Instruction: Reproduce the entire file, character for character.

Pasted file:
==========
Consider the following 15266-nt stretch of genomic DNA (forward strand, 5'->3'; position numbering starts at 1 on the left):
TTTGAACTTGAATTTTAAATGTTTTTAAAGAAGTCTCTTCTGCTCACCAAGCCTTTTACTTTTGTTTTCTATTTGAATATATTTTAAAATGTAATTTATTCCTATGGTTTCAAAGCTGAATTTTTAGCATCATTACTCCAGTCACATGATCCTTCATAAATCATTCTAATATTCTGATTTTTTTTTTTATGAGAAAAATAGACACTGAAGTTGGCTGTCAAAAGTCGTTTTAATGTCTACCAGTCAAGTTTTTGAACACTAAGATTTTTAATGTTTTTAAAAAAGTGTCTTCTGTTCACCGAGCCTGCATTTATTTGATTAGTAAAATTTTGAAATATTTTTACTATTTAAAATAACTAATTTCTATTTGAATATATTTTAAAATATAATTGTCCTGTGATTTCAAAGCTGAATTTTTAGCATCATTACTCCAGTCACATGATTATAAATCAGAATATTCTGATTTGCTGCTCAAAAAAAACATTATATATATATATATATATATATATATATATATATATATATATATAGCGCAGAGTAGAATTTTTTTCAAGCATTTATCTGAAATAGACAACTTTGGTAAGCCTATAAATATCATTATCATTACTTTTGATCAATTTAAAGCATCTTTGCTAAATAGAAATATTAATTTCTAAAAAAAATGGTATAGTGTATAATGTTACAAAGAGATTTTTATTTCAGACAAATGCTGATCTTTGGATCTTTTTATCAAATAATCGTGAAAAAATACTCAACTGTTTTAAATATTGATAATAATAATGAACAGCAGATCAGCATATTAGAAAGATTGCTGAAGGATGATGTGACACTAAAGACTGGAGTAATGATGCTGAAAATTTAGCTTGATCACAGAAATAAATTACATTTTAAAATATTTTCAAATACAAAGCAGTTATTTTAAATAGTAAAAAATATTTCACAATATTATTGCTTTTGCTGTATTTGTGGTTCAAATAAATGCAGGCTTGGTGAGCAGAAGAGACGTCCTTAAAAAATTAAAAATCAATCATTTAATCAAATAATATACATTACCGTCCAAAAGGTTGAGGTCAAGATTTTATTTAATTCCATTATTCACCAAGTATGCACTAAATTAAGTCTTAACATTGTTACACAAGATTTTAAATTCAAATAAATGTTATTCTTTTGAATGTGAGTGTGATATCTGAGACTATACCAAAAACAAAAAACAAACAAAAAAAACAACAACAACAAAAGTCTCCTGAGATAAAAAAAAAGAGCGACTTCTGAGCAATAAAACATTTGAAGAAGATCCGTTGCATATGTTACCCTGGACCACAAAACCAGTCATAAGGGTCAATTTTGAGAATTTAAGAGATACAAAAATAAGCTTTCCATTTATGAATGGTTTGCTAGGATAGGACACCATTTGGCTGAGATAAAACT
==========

Consider the following 15266-nt stretch of genomic DNA (forward strand, 5'->3'; position numbering starts at 1 on the left):
TTTGAACTTGAATTTTAAATGTTTTTAAAGAAGTCTCTTCTGCTCACCAAGCCTTTTACTTTTGTTTTCTATTTGAATATATTTTAAAATGTAATTTATTCCTATGGTTTCAAAGCTGAATTTTTAGCATCATTACTCCAGTCACATGATCCTTCATAAATCATTCTAATATTCTGATTTTTTTTTTTATGAGAAAAATAGACACTGAAGTTGGCTGTCAAAAGTCGTTTTAATGTCTACCAGTCAAGTTTTTGAACACTAAGATTTTTAATGTTTTTAAAAAAGTGTCTTCTGTTCACCGAGCCTGCATTTATTTGATTAGTAAAATTTTGAAATATTTTTACTATTTAAAATAACTAATTTCTATTTGAATATATTTTAAAATATAATTGTCCTGTGATTTCAAAGCTGAATTTTTAGCATCATTACTCCAGTCACATGATTATAAATCAGAATATTCTGATTTGCTGCTCAAAAAAAACATTATATATATATATATATATATATATATATATATATATATATATATAGCGCAGAGTAGAATTTTTTTCAAGCATTTATCTGAAATAGACAACTTTGGTAAGCCTATAAATATCATTATCATTACTTTTGATCAATTTAAAGCATCTTTGCTAAATAGAAATATTAATTTCTAAAAAAAATGGTATAGTGTATAATGTTACAAAGAGATTTTTATTTCAGACAAATGCTGATCTTTGGATCTTTTTATCAAATAATCGTGAAAAAATACTCAACTGTTTTAAATATTGATAATAATAATGAACAGCAGATCAGCATATTAGAAAGATTGCTGAAGGATGATGTGACACTAAAGACTGGAGTAATGATGCTGAAAATTTAGCTTGATCACAGAAATAAATTACATTTTAAAATATTTTCAAATACAAAGCAGTTATTTTAAATAGTAAAAAATATTTCACAATATTATTGCTTTTGCTGTATTTGTGGTTCAAATAAATGCAGGCTTGGTGAGCAGAAGAGACGTCCTTAAAAAATTAAAAATCAATCATTTAATCAAATAATATACATTACCGTCCAAAAGGTTGAGGTCAAGATTTTATTTAATTCCATTATTCACCAAGTATGCACTAAATTAAGTCTTAACATTGTTACACAAGATTTTAAATTCAAATAAATGTTATTCTTTTGAATGTGAGTGTGATATCTGAGACTATACCAAAAACAAAAAACAAACAAAAAAAACAACAACAACAAAAGTCTCCTGAGATAAAAAAAAAGAGCGACTTCTGAGCAATAAAACATTTGAAGAAGATCCGTTGCATATGTTACCCTGGACCACAAAACCAGTCATAAGGGTCAATTTTGAGAATTTAAGAGATACAAAAATAAGCTTTCCATTTATGAATGGTTTGCTAGGATAGGACACCATTTGGCTGAGATAAAACT